A bargain in which southern border security would be beefed up in exchange for foreign aid is looking increasingly unlikely
The prospects for the US Congress approving new aid to Ukraine as well as military assistance to Israel worsened on Friday after the Republican speaker of the House, Mike Johnson, said he was unlikely to support a deal under negotiation in the Senate that is considered crucial to unlocking the funds.
A bipartisan group of senators have for weeks been looking for an agreement to implement stricter immigration policies and curtail migrant arrivals at the southern border with Mexico, which have surged during Joe Biden’s presidency. Republicans have named passing that legislation as their price for approving aid to Ukraine, whose cause rightwing lawmakers have soured on as the war has dragged on and Donald Trump, who has been ambivalent about sending arms to Kyiv, draws closer to winning the Republican presidential nomination.
While the precise details of the immigration bargain have yet to be released, Johnson told his Republican colleagues in a letter that “if rumors about the contents of the draft proposal are true, it would have been dead on arrival in the House anyway”.
Underscoring his stridency on the topic, Johnson reiterated his demand that the Democratic-controlled Senate vote on the Secure the Border Act, a hardline proposal that would essentially resurrect Trump’s immigration policy by restarting construction of a wall on the border with Mexico and forcing asylum seekers to wait in that country while their claim is processed.
He also announced the chamber would move ahead with its plan to impeach the homeland security secretary, Alejandro Mayorkas, whom Republicans have accused of mishandling border security.
“When we return next week, by necessity, the House Homeland Security Committee will move forward with Articles of Impeachment against Secretary Mayorkas. A vote on the floor will be held as soon as possible thereafter,” Johnson wrote.
The speaker’s demands cast into further doubt on Congress’s ability to find agreement on reforming the immigration system – which has for decades been one of the most intractable issues in Washington – as well support two countries the Biden administration considers national security priorities. The United States has been the top funder of Kyiv’s defense against the Russian invasion that began in February 2022, and after Hamas’s 7 October terror attack against Israel, Biden argued in an address from the Oval Office that the two country’s causes were linked, and asked Congress to approve aid to both, as well as funds for Taiwan and to further secure the border.
Johnson responded by having House Republicans approve a bill that would fund aid to Israel alone and also cut the Internal Revenue Service’s budget, boosting the federal deficit. Democrats, who control the Senate, have rejected both that measure and the Secure the Border Act, leaving the bipartisan immigration reform negotiations as the last avenue remaining to win approval of Ukraine aid.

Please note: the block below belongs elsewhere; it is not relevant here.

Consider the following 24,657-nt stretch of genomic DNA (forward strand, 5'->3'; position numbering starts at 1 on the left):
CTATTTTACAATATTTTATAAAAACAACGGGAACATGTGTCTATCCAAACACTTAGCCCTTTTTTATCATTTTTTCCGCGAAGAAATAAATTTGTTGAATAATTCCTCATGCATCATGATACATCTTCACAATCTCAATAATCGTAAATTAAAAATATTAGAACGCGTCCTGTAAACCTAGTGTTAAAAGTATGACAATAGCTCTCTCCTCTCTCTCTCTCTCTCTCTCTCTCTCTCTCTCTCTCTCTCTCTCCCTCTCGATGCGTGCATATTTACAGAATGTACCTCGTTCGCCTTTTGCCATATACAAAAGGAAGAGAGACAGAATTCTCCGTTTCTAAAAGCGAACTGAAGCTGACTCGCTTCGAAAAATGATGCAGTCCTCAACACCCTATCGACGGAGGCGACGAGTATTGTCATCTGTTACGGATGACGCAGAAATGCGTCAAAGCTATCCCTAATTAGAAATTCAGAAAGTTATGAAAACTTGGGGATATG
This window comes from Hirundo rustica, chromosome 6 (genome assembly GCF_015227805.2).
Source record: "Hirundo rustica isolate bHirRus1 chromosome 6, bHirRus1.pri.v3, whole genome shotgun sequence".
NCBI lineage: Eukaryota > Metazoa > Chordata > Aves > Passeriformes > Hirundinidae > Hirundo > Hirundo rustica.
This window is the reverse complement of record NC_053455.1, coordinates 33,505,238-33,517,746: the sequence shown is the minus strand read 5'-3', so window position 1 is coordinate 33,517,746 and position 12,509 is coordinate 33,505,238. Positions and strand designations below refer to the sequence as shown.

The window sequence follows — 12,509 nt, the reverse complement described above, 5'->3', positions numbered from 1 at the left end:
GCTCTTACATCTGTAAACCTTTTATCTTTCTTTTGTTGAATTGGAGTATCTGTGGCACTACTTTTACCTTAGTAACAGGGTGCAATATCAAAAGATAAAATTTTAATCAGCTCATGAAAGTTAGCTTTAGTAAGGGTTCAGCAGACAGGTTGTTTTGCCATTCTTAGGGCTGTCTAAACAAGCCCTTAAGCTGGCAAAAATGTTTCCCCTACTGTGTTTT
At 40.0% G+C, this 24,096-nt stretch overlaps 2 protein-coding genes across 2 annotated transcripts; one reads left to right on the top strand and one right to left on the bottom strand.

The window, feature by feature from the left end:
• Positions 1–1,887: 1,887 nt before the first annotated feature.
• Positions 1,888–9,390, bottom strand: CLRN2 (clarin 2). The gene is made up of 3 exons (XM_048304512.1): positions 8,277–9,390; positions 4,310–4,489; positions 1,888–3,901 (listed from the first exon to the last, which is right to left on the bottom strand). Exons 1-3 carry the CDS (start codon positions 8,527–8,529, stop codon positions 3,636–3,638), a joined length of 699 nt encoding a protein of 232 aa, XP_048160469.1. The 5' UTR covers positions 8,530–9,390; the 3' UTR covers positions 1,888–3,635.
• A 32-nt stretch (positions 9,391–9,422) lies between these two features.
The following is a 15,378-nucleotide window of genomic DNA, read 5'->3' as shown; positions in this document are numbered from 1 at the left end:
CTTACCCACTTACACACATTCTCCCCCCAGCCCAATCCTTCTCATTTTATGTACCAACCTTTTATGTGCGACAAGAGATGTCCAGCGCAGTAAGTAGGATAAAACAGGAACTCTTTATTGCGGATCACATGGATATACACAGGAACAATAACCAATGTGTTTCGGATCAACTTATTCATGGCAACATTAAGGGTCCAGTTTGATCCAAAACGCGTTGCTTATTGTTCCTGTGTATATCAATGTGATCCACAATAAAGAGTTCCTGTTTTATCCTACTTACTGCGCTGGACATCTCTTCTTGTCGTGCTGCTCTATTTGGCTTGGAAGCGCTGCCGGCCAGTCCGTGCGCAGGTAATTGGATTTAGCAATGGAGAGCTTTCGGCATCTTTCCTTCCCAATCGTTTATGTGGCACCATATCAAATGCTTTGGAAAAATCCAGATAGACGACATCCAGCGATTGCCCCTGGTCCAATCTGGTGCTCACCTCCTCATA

Congresses and presidents since the days of George W Bush have tried and failed to reform the US’s system for admitting workers and immigrants. The long odds of the latest negotiations succeeding were underscored on Wednesday when Mitch McConnell, the Republican Senate minority leader, told his lawmakers that because Trump wanted to campaign on immigration reform, he doubted that the party would support any agreement that emerges from the talks.
“We are in a quandary,” McConnell said, according to Punchbowl News. “The politics of this have changed.”
Senators from both parties expressed outrage, with Chris Murphy, the main Democratic negotiator in the talks, saying: “I hope we don’t live in a world today in which one person inside the Republican party holds so much power that they could stop a bipartisan bill to try to give the president additional power at the border to make more sense of our immigration policy.”
The following day, Politico reported that McConnell changed his tone, telling Republicans in a meeting that he still supported the talks. But the damage may well have been done.
The GOP’s control of the House means that Republicans may have the votes to impeach Mayorkas, and, at some point, Biden, whom the party has also opened an inquiry against. But the Senate’s Democratic leaders are almost certain to reject the charges against the homeland security chief, who has used his appearances before Congress to describe the country’s immigration system as “broken” and urge reforms.
On Friday, the top Democrat on the homeland security committee sent a letter to its Republican chair, Mark Green, objecting to the charges against Mayorkas, noting that the House hasn’t voted to approve the impeachment and that Green had reportedly promised donors months ago that he’d go after him.
“Nothing about this sham impeachment has abided by House precedent, but all of it has been done to reach the predetermined outcome you promised your donors last year,” the committee’s ranking member, Bennie Thompson, wrote.